Updated March 19, 2015
College is expensive. Getting a scholarship can help students manage the high costs of higher education. Searching for scholarships can be difficult and sometimes confusing. Your search might make you vulnerable to unrealistic promises and scams.
Here are some common scholarship scams you should look to avoid:
- The scholarship prize (if you pay first): This scam tells you that you’ve won a college scholarship worth thousands of dollars, but requires you to pay a “disbursement” or “redemption” fee or the taxes before they can release the prize. Real scholarships don’t require you to pay upfront.
- The “guaranteed” service: Beware of scholarship-matching services that guarantee you’ll win a scholarship or they’ll refund your money. Services don’t decide who gets a scholarship. That decision is left to the sponsors. No legitimate scholarship sponsor will guarantee that you’ll win an award.
- “Free” Seminars: You may receive a letter or email advertising a free financial aid seminar or “interviews” for financial assistance. Some seminars may offer useful information, but you need to be careful. Many of these seminars are cleverly disguised sales pitches for financial aid consulting services, investment products, expensive scholarship matching services, or overpriced student loans. Research the company before you sign up.
Warning signs that might indicate fraud:
- “Everybody is eligible”: No, they’re not. Almost all scholarship sponsors are looking for candidates who best match a certain criteria. There are always restrictions.
- The “unclaimed scholarships” myth: You may be told that millions of dollars for scholarships go unused each year because students don’t know where to apply. This is not true. There’s a well-known saying: “there’s no such thing as a free lunch.” Well, there’s also no such thing as an unclaimed scholarship.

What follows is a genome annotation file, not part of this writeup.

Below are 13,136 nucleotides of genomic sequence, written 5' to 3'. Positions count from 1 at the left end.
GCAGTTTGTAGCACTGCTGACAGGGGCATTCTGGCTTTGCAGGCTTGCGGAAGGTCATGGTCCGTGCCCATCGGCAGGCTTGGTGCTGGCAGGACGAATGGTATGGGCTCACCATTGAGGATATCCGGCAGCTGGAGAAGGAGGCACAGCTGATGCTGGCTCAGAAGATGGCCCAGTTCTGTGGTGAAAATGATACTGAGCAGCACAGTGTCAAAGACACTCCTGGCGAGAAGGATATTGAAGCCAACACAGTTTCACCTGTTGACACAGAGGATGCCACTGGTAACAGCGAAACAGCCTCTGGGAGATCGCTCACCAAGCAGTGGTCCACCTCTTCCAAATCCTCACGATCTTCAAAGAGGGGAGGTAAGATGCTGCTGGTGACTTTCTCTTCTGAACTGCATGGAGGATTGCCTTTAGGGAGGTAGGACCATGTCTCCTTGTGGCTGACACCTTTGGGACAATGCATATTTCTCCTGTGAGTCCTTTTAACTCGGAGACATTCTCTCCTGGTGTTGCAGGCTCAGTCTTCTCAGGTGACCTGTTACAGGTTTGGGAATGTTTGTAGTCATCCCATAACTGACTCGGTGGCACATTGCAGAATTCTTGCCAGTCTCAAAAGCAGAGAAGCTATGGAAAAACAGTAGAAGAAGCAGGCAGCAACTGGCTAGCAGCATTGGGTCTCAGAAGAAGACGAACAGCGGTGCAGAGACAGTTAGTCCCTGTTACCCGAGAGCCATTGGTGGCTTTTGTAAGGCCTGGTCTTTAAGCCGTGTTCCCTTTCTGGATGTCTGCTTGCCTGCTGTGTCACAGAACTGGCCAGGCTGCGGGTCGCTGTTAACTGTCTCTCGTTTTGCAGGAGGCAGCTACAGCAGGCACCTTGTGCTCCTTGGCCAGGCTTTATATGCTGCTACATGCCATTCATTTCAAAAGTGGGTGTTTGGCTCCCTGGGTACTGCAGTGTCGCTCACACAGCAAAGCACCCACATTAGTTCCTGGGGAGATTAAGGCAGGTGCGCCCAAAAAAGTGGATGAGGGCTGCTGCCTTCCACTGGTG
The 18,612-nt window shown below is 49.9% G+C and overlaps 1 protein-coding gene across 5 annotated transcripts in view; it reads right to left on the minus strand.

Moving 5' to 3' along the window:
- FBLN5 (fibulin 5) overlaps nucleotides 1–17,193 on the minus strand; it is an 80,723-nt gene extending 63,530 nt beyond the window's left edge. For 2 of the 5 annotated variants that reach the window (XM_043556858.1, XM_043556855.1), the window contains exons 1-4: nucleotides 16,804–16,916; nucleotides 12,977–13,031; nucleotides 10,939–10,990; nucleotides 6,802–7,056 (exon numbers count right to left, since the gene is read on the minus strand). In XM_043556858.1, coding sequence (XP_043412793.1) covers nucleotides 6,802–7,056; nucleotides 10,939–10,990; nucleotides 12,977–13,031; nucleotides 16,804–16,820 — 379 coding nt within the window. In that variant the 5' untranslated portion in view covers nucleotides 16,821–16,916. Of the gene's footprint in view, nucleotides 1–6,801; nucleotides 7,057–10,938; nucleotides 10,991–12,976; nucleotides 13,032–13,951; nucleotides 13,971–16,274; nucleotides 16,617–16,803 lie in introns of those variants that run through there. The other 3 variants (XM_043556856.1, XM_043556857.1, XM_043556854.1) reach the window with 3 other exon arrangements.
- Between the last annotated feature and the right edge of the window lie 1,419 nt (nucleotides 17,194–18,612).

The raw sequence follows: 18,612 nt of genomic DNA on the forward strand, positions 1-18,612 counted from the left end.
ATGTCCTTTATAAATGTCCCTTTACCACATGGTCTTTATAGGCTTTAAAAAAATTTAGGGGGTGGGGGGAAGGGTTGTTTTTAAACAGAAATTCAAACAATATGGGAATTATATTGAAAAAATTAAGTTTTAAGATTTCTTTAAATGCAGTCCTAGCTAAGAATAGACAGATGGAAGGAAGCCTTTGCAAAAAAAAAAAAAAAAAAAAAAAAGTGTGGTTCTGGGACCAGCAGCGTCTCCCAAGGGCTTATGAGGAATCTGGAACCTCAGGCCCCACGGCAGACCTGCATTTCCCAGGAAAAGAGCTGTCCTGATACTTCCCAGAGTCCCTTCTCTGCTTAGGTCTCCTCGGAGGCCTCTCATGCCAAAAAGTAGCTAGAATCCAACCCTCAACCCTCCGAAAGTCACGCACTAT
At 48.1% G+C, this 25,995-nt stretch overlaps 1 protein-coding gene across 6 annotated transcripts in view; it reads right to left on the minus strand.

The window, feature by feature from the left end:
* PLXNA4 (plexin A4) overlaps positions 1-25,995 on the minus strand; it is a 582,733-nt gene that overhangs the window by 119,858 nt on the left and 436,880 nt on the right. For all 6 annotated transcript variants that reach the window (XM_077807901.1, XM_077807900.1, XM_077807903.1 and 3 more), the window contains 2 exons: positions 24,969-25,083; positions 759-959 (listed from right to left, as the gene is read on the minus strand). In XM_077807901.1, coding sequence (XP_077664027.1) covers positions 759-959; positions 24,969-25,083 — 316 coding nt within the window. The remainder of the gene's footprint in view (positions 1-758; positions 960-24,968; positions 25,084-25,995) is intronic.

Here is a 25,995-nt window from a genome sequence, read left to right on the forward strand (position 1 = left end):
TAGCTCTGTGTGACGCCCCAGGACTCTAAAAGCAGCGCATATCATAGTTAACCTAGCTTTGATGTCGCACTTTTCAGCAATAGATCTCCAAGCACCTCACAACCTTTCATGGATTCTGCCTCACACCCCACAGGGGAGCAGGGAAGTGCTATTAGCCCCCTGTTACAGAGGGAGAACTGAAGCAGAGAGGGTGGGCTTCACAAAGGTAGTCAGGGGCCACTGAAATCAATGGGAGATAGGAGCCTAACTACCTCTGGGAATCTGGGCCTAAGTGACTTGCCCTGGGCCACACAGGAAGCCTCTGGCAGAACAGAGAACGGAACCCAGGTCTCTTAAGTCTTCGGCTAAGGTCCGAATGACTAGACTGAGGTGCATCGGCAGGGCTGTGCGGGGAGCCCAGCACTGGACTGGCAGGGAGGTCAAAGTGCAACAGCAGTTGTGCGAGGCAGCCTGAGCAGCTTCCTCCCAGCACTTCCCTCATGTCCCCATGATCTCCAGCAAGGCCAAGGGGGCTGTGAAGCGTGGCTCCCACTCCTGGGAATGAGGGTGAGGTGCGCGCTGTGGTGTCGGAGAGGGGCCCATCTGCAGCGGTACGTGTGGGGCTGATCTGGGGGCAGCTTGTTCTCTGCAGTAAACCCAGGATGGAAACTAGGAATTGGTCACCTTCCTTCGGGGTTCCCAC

- “We apply on your behalf”: To win a scholarship, you must do the work. Be cautious of any scholarship service that claims to do all the work for you. Submit your own applications. Write your own essays. Get your own letters of recommendation.
- They refuse to answer your questions: If you ask a scholarship or seminar representative questions about their program or service and they give you vague, unclear answers, then it could be a warning sign that they are not legitimate. Legitimate businesses are willing to give you information and answer your questions.
- High success rates: Students earn scholarships, not services. If a service is making loud claims about how effective they are, it’s a good tip-off to a scam. Remember, if something sounds too good to be true, it probably is.
- Requests for personal information: If the application asks you to disclose bank account numbers, credit card numbers, or social security card numbers, it is probably a scam. If they call and ask you for personal information to “confirm your eligibility,” or “verify your identity,” just hang up.
- Masquerading as a federal agency: If you receive an offer from an organization with an official-sounding name, check to see if it is a real federal agency. Don’t trust an organization just because it has an official-looking “governmental” seal as its logo or has a Washington, DC return address.
Protect yourself from becoming a victim
Here are some tips that will help you find legitimate scholarship funds:
- Get an independent opinion from a trusted source, such as a financial aid administrator at a local college or university, high school guidance counselor, or librarian.
- Get offers, cancellation and refund policies, and guarantees in writing before sending money. Read all the fine print! Don’t rely on verbal promises.
- Don’t respond to unsolicited offers.
- Take notes during telephone conversations with companies. Keep copies of your correspondence and the company’s promotional materials.
- Trust your instincts.
For more information about consumer issues, contact the Department of Consumer and Business Affairs at (800)